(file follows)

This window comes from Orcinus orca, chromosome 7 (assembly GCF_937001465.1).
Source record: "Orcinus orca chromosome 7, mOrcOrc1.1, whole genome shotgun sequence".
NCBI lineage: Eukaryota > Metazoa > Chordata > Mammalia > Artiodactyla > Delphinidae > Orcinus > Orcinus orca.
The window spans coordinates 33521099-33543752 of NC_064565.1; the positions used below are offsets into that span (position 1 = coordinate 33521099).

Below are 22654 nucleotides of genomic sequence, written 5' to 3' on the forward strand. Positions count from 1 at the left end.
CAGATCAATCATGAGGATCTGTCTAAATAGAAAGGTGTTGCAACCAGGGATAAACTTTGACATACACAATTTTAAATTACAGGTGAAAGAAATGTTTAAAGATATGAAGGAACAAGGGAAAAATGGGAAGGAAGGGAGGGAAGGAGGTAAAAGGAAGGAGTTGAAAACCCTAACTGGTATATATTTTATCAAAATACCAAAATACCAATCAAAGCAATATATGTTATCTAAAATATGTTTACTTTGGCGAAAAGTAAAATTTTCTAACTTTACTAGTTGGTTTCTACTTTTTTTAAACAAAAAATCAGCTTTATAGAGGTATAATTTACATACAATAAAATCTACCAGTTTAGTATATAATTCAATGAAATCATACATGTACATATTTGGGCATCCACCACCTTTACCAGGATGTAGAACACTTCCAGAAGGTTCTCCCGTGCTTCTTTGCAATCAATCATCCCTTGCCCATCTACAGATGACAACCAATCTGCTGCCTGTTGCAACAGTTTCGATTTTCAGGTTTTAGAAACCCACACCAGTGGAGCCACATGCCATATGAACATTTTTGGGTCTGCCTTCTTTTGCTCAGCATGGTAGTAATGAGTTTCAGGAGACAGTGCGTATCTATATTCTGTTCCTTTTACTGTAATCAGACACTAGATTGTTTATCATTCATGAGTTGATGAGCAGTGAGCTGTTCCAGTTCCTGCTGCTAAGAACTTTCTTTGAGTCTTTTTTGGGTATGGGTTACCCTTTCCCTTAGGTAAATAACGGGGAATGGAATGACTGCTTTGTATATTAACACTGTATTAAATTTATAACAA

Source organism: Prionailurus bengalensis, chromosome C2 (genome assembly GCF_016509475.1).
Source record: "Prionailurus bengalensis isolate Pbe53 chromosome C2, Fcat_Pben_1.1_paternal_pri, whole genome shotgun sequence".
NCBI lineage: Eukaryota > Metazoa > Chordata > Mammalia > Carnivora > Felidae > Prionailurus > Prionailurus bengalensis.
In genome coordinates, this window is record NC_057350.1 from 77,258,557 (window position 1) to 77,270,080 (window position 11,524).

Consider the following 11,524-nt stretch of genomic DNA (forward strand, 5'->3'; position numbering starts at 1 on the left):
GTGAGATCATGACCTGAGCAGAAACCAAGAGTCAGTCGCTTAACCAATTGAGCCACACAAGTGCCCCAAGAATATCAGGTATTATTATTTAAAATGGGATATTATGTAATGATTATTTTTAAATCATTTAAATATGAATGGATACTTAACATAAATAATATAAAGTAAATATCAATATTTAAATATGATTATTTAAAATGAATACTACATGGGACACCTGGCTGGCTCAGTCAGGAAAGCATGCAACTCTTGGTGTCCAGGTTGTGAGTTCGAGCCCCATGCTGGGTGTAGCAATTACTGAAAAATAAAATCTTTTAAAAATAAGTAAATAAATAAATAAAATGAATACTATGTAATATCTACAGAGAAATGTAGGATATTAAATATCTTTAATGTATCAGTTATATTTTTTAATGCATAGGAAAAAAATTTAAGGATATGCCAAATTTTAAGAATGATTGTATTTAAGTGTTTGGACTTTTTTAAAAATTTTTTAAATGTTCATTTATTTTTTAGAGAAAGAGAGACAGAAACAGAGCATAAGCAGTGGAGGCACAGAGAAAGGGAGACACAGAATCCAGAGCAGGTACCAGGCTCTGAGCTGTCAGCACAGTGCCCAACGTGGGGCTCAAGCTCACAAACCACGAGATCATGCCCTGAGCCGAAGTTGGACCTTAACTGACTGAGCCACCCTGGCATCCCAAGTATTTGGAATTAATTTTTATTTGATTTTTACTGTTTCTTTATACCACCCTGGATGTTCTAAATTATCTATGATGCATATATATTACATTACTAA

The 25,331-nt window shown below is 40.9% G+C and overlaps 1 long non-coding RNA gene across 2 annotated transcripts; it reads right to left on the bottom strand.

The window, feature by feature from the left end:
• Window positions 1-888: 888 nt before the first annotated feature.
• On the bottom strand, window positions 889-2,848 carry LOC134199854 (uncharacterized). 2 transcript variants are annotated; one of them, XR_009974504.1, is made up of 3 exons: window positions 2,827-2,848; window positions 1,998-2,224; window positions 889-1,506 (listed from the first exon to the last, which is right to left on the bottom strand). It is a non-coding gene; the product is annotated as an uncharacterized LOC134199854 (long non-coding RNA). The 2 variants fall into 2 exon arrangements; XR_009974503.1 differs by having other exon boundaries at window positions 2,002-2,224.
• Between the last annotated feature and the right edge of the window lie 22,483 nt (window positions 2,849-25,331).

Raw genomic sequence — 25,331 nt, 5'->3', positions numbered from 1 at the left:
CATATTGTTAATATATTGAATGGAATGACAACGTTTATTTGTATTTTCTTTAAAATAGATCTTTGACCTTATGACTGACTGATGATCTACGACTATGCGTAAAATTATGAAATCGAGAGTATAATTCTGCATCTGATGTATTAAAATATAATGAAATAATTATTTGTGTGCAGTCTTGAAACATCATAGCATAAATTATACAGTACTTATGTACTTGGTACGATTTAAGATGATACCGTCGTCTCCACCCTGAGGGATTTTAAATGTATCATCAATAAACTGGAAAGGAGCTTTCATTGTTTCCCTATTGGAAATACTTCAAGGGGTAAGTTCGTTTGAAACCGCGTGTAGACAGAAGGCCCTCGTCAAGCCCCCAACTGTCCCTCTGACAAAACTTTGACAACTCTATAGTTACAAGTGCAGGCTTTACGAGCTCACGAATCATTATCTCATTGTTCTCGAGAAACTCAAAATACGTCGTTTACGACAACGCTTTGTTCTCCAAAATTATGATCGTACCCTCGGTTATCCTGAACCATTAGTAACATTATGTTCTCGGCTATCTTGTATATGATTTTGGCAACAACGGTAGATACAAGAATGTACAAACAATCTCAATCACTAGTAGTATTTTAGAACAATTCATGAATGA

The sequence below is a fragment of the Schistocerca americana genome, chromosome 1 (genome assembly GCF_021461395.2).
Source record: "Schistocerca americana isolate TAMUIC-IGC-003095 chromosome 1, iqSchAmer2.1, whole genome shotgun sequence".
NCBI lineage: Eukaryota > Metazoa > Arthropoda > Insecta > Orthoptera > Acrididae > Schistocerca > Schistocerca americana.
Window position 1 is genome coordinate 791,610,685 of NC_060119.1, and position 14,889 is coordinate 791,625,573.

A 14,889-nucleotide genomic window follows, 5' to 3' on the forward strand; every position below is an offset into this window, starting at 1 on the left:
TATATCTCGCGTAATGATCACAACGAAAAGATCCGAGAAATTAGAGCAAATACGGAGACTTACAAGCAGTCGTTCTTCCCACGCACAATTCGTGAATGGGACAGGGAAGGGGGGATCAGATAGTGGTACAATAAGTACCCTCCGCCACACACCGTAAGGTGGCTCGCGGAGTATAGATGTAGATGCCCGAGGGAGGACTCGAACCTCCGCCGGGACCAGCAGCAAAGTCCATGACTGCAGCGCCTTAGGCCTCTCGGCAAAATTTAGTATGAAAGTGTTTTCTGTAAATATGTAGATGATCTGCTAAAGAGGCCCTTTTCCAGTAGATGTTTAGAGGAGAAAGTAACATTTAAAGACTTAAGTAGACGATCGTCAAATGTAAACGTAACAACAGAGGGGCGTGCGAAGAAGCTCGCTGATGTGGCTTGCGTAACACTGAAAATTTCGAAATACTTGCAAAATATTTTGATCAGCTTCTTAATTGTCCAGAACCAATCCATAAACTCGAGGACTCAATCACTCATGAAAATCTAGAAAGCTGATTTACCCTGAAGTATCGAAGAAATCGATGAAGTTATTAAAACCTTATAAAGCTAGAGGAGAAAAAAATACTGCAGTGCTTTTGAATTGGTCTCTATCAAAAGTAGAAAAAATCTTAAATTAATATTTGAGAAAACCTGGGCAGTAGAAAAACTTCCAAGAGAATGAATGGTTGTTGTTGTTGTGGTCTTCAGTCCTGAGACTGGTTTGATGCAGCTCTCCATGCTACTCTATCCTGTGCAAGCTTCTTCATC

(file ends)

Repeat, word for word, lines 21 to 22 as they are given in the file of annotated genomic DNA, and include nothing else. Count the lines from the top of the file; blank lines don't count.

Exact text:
Source record: "Schistocerca americana isolate TAMUIC-IGC-003095 chromosome 1, iqSchAmer2.1, whole genome shotgun sequence".
NCBI lineage: Eukaryota > Metazoa > Arthropoda > Insecta > Orthoptera > Acrididae > Schistocerca > Schistocerca americana.